New Water Network Designed to Help Collaborations Flow
From the role invasive mussels play in water quality to monitoring chemical contaminants in the Great Lakes, many University of Minnesota research efforts are exploring how we can best ensure the water supply remains safe and sustainable well into the future.
A recently launched online platform aims to help researchers from across the University system connect their expertise and form new collaborations around water-related research. The UMN Water Network provides a central place for graduate students, post-doctoral fellows, faculty, and staff to access communication tools, virtual gatherings, working groups, and recently published research. The all-virtual format was inspired in part by the requirement for many in the University community to work from home in response to the COVID-19 pandemic.
The new network was created by the Water Council, a group founded by the Office of the Vice President for Research to bring together systemwide resources to address the pressing concern of access to clean water for the 21st century.
While lots of scholarship into the subject of water takes place at the University, it is also widely distributed. At least 12 departments or centers house 10 or more water researchers, and nearly 200 water-related courses are taught. The idea for the Water Network emerged as a way to help people see across department and college lines, said Bob Sterner, PhD, director of the Large Lakes Observatory at the University of Minnesota Duluth and a professor of biology in the Swenson College of Science and Engineering.
“The Water Council wondered if the creation of a new virtual community would help us address long-standing problems caused by water scholarship being located in dozens of units, all across the state,” Sterner said. “So, over a process that lasted about six months, we worked with experts in digital scholarship, creative collaboration, University databases, and other groups to build something new.”
With help from the University Libraries and the Digital Arts, Sciences, and Humanities program, the Water Council set up the network’s site and configured online tools to fit its needs. Among the networks features are Water Circles, virtual working groups that welcome members from across the University system and beyond to focus on one or more specific water topics or objectives. These groups have a working timeline of six months to two years and are led by a member of the UMN Water Network. For those seeking a more informal setting to meet others and have open discussions, there are also Water Coolers, a set of weekly virtual gatherings.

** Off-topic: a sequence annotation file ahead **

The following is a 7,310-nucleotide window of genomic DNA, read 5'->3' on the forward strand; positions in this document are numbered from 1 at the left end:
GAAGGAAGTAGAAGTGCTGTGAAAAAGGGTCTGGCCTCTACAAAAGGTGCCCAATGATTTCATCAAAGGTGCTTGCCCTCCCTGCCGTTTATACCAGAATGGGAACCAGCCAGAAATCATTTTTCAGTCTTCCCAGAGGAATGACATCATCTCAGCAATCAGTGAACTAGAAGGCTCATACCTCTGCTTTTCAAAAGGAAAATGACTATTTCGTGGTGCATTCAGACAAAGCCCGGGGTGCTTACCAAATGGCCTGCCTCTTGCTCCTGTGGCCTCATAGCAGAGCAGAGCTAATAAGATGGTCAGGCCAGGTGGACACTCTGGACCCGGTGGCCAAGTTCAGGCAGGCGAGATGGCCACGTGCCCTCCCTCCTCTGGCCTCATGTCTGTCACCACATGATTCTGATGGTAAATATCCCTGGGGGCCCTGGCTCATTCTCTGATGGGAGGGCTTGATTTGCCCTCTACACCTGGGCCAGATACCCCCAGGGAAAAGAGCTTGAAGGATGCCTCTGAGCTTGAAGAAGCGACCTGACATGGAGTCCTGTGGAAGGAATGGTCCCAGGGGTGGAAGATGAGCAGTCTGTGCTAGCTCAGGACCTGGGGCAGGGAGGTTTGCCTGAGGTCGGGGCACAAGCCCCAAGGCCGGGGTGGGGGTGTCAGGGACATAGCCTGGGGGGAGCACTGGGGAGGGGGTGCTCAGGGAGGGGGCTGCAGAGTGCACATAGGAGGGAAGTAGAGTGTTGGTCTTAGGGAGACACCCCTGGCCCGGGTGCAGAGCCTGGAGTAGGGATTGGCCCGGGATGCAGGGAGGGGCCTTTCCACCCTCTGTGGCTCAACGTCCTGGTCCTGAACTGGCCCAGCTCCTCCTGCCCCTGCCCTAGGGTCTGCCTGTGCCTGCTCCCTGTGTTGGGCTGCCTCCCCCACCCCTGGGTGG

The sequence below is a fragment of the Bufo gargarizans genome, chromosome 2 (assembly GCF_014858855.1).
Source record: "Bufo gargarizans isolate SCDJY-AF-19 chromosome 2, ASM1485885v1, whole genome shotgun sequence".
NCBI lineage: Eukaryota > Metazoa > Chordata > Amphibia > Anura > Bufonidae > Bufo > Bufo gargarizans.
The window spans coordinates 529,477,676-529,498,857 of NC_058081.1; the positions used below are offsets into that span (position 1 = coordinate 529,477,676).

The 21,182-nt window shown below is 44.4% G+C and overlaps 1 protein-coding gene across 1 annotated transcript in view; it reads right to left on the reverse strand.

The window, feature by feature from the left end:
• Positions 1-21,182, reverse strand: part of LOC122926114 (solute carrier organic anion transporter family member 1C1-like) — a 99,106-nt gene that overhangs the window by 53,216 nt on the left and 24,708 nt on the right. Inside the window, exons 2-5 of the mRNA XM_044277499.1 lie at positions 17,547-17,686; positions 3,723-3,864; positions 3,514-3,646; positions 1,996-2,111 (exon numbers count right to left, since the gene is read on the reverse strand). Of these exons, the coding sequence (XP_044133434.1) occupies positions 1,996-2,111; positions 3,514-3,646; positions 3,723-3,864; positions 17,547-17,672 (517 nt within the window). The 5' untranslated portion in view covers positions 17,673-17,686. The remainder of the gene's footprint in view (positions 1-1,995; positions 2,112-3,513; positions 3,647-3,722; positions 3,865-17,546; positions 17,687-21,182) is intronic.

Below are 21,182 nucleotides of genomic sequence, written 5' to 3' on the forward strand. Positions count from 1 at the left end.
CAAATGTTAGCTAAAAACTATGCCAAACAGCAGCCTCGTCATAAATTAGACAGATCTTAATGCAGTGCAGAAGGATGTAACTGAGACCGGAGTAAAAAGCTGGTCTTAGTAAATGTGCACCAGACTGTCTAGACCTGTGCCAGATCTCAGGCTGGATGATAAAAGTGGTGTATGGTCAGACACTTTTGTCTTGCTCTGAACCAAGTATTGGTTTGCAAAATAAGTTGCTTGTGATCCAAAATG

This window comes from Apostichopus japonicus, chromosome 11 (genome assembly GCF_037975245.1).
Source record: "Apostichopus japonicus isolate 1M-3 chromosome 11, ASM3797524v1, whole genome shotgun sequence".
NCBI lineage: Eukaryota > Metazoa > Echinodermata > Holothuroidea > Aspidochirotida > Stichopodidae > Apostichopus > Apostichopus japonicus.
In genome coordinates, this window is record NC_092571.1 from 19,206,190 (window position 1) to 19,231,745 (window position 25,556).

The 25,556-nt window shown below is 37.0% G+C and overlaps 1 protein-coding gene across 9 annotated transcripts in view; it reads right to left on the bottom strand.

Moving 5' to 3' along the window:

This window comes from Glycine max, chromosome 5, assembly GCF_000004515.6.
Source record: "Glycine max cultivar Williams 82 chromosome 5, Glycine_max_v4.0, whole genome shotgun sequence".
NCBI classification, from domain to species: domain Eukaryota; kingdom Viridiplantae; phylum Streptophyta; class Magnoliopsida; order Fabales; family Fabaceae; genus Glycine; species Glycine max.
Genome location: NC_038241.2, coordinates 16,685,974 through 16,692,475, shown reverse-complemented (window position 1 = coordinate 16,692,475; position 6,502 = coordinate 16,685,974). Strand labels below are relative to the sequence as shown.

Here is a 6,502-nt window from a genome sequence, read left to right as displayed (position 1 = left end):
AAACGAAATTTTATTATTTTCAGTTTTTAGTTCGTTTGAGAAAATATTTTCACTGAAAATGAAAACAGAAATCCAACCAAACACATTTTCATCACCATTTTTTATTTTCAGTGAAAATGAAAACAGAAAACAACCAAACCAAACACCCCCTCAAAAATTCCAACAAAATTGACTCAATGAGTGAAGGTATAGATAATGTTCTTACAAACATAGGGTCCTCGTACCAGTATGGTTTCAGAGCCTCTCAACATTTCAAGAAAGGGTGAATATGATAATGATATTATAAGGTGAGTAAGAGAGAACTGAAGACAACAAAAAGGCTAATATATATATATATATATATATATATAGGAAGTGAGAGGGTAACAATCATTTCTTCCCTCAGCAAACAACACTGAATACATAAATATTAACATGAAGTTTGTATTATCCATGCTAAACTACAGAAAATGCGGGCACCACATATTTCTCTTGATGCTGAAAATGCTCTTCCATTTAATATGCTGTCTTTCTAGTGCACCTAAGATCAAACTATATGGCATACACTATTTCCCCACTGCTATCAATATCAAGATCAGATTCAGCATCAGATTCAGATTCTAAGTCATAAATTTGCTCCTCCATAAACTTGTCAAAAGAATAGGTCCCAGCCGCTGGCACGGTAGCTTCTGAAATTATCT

Among the other features of the Water Network platform are a forum, links to seminars about water, and a list of recent scholarly publications gathered from Experts @ Minnesota.
Sterner said he is encouraged to see the flood of early interest from the University research community. More than 140 people have already joined the network, representing at least three UMN campuses. Those signing up, he said, indicated they hope to build more collaborations and learn more about what’s going on across the University.
“How can Universities support scholarship that cuts across administrative lines?” Sterner said. “Can we use lessons learned during COVID-19 about effective virtual interactions to do things we weren’t doing so well before? Those are questions we’re seeking to answer with our new UMN Water Network.”
The Water Council invites anyone at the University interested in teaching, research, or outreach pertaining to water to join the UMN Water Network.